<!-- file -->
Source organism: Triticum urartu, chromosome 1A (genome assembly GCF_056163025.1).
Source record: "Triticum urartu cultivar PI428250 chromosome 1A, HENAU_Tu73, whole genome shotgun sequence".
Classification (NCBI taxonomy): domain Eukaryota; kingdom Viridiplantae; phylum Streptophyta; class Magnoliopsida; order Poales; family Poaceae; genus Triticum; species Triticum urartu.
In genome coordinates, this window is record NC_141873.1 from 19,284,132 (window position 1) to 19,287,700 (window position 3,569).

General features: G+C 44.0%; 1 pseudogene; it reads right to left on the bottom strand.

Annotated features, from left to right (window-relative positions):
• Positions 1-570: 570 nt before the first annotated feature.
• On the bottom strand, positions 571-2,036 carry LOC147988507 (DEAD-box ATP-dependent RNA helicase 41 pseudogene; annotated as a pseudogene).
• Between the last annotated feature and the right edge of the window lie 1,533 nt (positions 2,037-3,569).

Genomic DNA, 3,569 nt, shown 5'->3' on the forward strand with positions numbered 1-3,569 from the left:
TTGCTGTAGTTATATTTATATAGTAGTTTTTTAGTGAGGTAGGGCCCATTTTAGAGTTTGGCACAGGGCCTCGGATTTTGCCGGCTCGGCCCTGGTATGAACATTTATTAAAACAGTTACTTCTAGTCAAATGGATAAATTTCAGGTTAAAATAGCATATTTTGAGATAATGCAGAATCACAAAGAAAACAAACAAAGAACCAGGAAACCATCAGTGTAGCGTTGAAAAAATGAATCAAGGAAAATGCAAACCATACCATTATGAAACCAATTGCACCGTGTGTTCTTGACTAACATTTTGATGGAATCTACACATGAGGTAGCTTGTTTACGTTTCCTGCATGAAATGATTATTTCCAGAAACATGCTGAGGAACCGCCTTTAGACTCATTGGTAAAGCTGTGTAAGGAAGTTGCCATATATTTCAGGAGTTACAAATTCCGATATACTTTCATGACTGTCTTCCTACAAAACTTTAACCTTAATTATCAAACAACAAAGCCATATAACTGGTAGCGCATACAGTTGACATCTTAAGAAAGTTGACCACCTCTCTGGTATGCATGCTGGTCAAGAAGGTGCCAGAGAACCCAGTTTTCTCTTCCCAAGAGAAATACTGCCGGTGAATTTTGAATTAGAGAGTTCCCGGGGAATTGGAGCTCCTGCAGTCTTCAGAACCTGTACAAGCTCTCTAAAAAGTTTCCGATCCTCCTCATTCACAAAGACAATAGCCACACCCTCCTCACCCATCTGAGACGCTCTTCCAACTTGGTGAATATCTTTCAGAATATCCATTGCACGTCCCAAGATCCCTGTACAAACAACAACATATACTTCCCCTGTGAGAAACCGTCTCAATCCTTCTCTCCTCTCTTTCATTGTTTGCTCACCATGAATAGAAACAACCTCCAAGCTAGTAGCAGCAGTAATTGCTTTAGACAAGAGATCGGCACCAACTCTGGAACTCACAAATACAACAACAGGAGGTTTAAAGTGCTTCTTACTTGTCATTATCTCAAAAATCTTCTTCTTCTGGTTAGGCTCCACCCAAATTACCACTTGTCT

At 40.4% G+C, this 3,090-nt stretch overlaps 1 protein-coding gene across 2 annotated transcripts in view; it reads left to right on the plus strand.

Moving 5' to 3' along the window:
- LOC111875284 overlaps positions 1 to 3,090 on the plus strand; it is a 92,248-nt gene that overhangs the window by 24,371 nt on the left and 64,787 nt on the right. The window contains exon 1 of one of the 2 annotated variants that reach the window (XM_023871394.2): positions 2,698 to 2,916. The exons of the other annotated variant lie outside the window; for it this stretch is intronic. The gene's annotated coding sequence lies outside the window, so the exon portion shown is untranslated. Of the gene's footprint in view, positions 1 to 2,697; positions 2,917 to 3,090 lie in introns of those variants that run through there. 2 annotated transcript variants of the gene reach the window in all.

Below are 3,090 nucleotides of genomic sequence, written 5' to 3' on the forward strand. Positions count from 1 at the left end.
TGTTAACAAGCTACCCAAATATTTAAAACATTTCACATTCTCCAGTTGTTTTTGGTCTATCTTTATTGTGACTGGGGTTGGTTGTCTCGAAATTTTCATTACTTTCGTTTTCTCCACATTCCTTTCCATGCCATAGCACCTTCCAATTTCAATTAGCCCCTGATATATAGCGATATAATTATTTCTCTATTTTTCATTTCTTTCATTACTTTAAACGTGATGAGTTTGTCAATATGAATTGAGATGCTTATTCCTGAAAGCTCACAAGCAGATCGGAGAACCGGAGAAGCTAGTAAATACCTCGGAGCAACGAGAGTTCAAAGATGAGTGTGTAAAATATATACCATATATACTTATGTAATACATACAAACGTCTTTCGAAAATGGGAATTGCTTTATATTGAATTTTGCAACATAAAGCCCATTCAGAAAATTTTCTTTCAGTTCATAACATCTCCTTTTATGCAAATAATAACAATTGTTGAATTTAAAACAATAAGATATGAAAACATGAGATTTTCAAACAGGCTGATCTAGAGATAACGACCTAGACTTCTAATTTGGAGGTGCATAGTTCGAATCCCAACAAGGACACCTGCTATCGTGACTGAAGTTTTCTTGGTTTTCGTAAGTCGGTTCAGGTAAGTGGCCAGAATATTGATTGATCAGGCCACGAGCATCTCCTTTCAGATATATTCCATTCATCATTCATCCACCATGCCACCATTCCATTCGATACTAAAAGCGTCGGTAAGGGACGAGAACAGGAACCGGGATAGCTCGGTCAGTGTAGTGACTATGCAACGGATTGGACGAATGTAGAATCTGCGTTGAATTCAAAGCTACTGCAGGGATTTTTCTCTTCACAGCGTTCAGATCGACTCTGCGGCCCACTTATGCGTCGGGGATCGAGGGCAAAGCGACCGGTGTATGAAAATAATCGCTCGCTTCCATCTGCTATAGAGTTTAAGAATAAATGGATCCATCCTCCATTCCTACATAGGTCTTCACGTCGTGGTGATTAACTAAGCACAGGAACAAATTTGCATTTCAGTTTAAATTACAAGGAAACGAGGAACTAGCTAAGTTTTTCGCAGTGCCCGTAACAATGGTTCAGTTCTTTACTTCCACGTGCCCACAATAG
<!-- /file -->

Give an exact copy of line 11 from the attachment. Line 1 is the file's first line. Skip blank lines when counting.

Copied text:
TTGCTGTAGTTATATTTATATAGTAGTTTTTTAGTGAGGTAGGGCCCATTTTAGAGTTTGGCACAGGGCCTCGGATTTTGCCGGCTCGGCCCTGGTATGAACATTTATTAAAACAGTTACTTCTAGTCAAATGGATAAATTTCAGGTTAAAATAGCATATTTTGAGATAATGCAGAATCACAAAGAAAACAAACAAAGAACCAGGAAACCATCAGTGTAGCGTTGAAAAAATGAATCAAGGAAAATGCAAACCATACCATTATGAAACCAATTGCACCGTGTGTTCTTGACTAACATTTTGATGGAATCTACACATGAGGTAGCTTGTTTACGTTTCCTGCATGAAATGATTATTTCCAGAAACATGCTGAGGAACCGCCTTTAGACTCATTGGTAAAGCTGTGTAAGGAAGTTGCCATATATTTCAGGAGTTACAAATTCCGATATACTTTCATGACTGTCTTCCTACAAAACTTTAACCTTAATTATCAAACAACAAAGCCATATAACTGGTAGCGCATACAGTTGACATCTTAAGAAAGTTGACCACCTCTCTGGTATGCATGCTGGTCAAGAAGGTGCCAGAGAACCCAGTTTTCTCTTCCCAAGAGAAATACTGCCGGTGAATTTTGAATTAGAGAGTTCCCGGGGAATTGGAGCTCCTGCAGTCTTCAGAACCTGTACAAGCTCTCTAAAAAGTTTCCGATCCTCCTCATTCACAAAGACAATAGCCACACCCTCCTCACCCATCTGAGACGCTCTTCCAACTTGGTGAATATCTTTCAGAATATCCATTGCACGTCCCAAGATCCCTGTACAAACAACAACATATACTTCCCCTGTGAGAAACCGTCTCAATCCTTCTCTCCTCTCTTTCATTGTTTGCTCACCATGAATAGAAACAACCTCCAAGCTAGTAGCAGCAGTAATTGCTTTAGACAAGAGATCGGCACCAACTCTGGAACTCACAAATACAACAACAGGAGGTTTAAAGTGCTTCTTACTTGTCATTATCTCAAAAATCTTCTTCTTCTGGTTAGGCTCCACCCAAATTACCACTTGTCT